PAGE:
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Blog: The Value of Music Lessons and the Impact as a whole on our Community

How do music lessons benefit and impact our community?

It is evident that today’s society is on the decline. It seems to me that many people are quick to judge, slow to volunteer and very wrapped up in their own lives. 

Due to the various political and economic issues that we currently face as a nation many parents are struggling to get by. Parents are stressed to the max and that fact impacts how our children function. Parents are simply not able to give as much time as they would like to their children because many of them need to work five jobs to put food on the table. Children react to their parents’ emotions and have become stressed out, unmotivated, tired and depressed. 

As parents become less available their children look toward others for guidance and someone to model themselves after.  This is especially true as children reach the pre-teen stage. They look for groups to belong to and ways to express themselves. However (if you haven’t noticed) there is a slim selection of decent humans to model themselves after. What would the impact be on your child’s future if they model themselves after a less- than- worthy media figure or simply fall into the wrong crowd? Children are becoming emotionally unavailable and learning that they can have everything they want through instant gratification. Hard work is becoming a lost concept.  Some parents seem to be teaching these ideas, but there are some parents that teach their children otherwise. While school teachers are trying to instill great principles in our children, I fear that children just don’t have the same respect for teachers as they once did. The teaching profession used to be viewed as a well respected and noble cause. The respect for this noble field has become greatly diminished.

Some parents have decided that its best to put their children in situations that allow for good role models. There are so many children involved in sports such as field hockey, dance, soccer...etc. Children are also involved with youth groups and drama clubs. The list goes on and is endless. While I think the majority of children are spread too thin (another blog entirely), I think we are on the right track. While I don’t think that there should be an absence of good parenting, I think that it’s a great idea to allow children to learn from other adults in their community. This becomes especially important for our preteens and teenagers. No teen will model themselves after their own parents, not at that stage in life, that is. But they still need some sort of guidance from a respectable adult.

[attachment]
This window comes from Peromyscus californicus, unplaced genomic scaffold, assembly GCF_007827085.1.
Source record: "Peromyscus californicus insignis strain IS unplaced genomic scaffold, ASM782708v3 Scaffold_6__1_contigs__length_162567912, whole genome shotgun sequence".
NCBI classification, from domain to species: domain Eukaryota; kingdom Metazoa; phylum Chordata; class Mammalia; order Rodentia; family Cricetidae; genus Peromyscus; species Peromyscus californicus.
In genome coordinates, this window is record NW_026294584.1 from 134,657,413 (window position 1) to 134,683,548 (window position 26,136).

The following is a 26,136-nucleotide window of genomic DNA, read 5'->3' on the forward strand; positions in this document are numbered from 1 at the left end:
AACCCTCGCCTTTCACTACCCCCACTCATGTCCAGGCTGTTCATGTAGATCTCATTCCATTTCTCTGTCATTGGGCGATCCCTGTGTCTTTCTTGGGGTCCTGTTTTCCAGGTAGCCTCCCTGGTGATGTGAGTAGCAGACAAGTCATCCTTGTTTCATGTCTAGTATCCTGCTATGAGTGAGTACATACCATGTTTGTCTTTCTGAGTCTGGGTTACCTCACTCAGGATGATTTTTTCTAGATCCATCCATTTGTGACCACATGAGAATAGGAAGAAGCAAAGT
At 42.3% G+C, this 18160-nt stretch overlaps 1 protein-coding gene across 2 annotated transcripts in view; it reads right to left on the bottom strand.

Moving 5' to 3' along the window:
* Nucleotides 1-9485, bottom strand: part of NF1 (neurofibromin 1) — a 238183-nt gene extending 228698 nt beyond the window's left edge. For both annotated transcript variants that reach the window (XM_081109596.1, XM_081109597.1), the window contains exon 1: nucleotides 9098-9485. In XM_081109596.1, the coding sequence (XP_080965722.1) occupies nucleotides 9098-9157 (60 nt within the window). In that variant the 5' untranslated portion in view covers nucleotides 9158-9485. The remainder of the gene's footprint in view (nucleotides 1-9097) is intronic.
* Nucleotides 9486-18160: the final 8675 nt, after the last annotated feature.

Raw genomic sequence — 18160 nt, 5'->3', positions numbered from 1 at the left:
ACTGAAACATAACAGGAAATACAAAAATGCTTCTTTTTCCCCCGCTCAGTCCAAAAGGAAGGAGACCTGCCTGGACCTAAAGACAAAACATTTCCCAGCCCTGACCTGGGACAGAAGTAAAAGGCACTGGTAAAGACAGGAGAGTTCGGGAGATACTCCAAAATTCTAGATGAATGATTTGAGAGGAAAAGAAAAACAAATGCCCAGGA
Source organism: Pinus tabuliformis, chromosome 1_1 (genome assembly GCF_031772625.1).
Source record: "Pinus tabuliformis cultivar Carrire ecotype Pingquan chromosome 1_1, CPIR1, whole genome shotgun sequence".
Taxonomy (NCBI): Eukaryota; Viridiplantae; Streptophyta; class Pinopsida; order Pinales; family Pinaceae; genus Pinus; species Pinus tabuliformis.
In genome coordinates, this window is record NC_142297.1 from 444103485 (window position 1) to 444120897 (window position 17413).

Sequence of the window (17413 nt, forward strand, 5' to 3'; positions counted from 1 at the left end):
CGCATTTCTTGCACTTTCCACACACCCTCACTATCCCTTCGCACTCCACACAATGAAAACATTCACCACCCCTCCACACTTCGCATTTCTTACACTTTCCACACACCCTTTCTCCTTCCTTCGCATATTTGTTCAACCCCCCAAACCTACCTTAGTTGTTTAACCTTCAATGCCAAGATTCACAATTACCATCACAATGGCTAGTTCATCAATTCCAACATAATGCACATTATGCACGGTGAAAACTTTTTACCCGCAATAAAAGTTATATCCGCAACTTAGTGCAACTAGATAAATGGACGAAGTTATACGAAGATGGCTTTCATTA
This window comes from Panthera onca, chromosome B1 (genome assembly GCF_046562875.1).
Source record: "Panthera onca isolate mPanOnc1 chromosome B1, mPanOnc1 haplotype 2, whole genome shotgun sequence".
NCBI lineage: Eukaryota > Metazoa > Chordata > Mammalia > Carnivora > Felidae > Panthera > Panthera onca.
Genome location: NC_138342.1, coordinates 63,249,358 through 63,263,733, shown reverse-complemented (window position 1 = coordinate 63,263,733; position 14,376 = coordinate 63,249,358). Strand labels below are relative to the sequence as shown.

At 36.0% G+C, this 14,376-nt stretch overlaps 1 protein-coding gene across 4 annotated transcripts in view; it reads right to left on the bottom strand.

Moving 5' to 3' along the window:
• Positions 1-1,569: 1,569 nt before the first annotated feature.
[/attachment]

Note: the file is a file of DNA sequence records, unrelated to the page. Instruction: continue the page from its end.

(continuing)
Another area that children find themselves is music. That is what this blog is specifically about. This blog in particular shows how simply learning music can help your child grow. The hope is to be a person with a good heart and someone that can contribute to society. It is true that students learn the fundamentals of music, theory, history, notes, rhythms, etc., from lessons. More importantly, students are learning essential life skills. These life skills help one to function as an adult and to contribute to society in a positive way. I truly believe that if we instill these skills and concepts into our children from a young age, we will see a more positive effect on society as a whole. Imagine that we reach back to a time when young people understand that through hard work they can achieve something valuable. To see children being welcoming and accepting of new members to their peer groups. Students offering to volunteer and to learn that helping someone for nothing is a wonderful thing. To do their part, their duty in society. To vote, to care about their community. I feel that as a result of current situations, children feel isolated and they feel that they are without community. They don’t know what its like to be part of a large group that sincerely cares for them and has the same interests.